Chava Alberstein, Israeli Singer and Peace Activist
Artist Protests Government Policies but Sees No Easy Solutions
Listen to Madeleine Brand's report.
Hear an extended version of Madeleine Brand's interview.
Listen to songs from Chava Alberstein's CD, Foreign Letters.
April 24, 2002 -- Singer Chava Alberstein is one of Israel's most popular -- and prolific -- musicians, having recorded nearly 50 albums in 30 years. The folk and pop singer has also been slammed for her anti-government political views. During the first Palestinian uprising in the late 1980s, she recorded a traditional Passover song with additional lyrics implicitly criticizing Israeli policies. Some radio stations banned the recording and Alberstein received death threats.
In a Morning Edition interview with NPR's Madeleine Brand, the long-time peace activist says there's no simple solution to the Israeli-Palestinian conflict. "I can't say it's easy," Alberstein says. "It's not like there is... one way of thinking and just go on saying, 'You have to leave the occupied territories and that's it' because while you stand in a demonstration supporting the rights of the Palestinians, in the same hour there is a terror suicide bomb 10 minutes from the demonstration."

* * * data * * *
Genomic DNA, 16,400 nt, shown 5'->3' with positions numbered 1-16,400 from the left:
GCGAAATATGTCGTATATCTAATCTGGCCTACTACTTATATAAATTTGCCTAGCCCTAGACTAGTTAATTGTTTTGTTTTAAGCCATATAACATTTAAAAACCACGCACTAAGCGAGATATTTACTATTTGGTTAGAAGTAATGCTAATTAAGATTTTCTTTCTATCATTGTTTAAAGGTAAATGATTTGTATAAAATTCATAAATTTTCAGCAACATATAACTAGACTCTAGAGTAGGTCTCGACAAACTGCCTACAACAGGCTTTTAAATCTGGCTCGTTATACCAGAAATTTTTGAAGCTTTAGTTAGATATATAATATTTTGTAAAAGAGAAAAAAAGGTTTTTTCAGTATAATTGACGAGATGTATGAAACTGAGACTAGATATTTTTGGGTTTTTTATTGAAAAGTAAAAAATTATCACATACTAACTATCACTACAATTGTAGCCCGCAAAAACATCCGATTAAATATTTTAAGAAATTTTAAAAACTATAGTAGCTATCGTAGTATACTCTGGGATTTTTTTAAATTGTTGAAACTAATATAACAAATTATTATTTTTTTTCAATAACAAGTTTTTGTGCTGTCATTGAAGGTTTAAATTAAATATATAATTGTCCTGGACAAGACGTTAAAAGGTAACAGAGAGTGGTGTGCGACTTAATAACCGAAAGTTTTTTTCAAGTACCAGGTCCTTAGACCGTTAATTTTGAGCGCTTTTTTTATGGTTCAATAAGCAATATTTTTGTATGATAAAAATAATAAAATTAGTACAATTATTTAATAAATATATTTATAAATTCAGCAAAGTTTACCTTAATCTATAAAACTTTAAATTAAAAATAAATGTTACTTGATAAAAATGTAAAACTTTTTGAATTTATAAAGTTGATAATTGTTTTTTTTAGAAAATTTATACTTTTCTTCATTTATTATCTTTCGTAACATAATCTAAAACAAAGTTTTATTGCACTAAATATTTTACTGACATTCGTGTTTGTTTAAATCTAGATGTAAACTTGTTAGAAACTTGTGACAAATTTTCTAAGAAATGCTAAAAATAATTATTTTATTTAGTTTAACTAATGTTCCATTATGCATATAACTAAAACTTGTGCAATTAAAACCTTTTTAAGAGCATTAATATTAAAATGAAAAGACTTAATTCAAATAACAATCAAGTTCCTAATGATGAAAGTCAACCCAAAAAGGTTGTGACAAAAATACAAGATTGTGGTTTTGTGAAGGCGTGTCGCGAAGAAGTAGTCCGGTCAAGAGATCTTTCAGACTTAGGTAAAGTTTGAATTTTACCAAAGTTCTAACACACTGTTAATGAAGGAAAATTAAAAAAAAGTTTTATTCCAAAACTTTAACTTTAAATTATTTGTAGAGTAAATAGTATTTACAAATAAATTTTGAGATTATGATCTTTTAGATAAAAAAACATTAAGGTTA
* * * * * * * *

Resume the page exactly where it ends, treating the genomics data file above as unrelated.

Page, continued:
Alberstein defends her attacks on government policies, even at times of national crisis. "Basically, I believe that artists should criticize governments whenever they can... we are not politicians that we need voters to vote for us and we don't need to please the crowds. So we really must say what we feel..."
Her latest CD, Foreign Letters, is a collection of songs mostly in Hebrew and Yiddish. It includes a track called "Indifferent," which is something she says she would "like very much to be" but can't.
Nothing really bothers me lately
I feel I am getting indifferent
How does the river look, what happens to the ozone...
But it doesn't interest me
All I want to know is the status of the Yen
I'm not moving from the news on CNN...
Alberstein says she came up with the song's sarcastic lyrics after watching televised scenes of horror on Sept. 11 and noticing stock market updates continuing at the bottom of the screen. How could anyone care about the Dow at a time like that, she wondered.
Many of the Yiddish songs on Foreign Letters are especially melancholy. Alberstein, a native of Poland whose family emigrated to Israel when she was four years old, notes that the Holocaust wiped out millions of Yiddish speakers, nearly decimating the language. "So that's why there is always a kind of sadness. When you sing Yiddish... in a way you connect with your grandparents, you connect with ghosts, with a world that's not existing anymore."
Read a Chava Alberstein discography and biographical information about the artist.
Read an article about Alberstein in Dirty Linen, a folk and world music magazine.
Browse a guide to Israeli music.
Learn more about Yiddish music and culture at the Yiddish Radio Project on All Things Considered.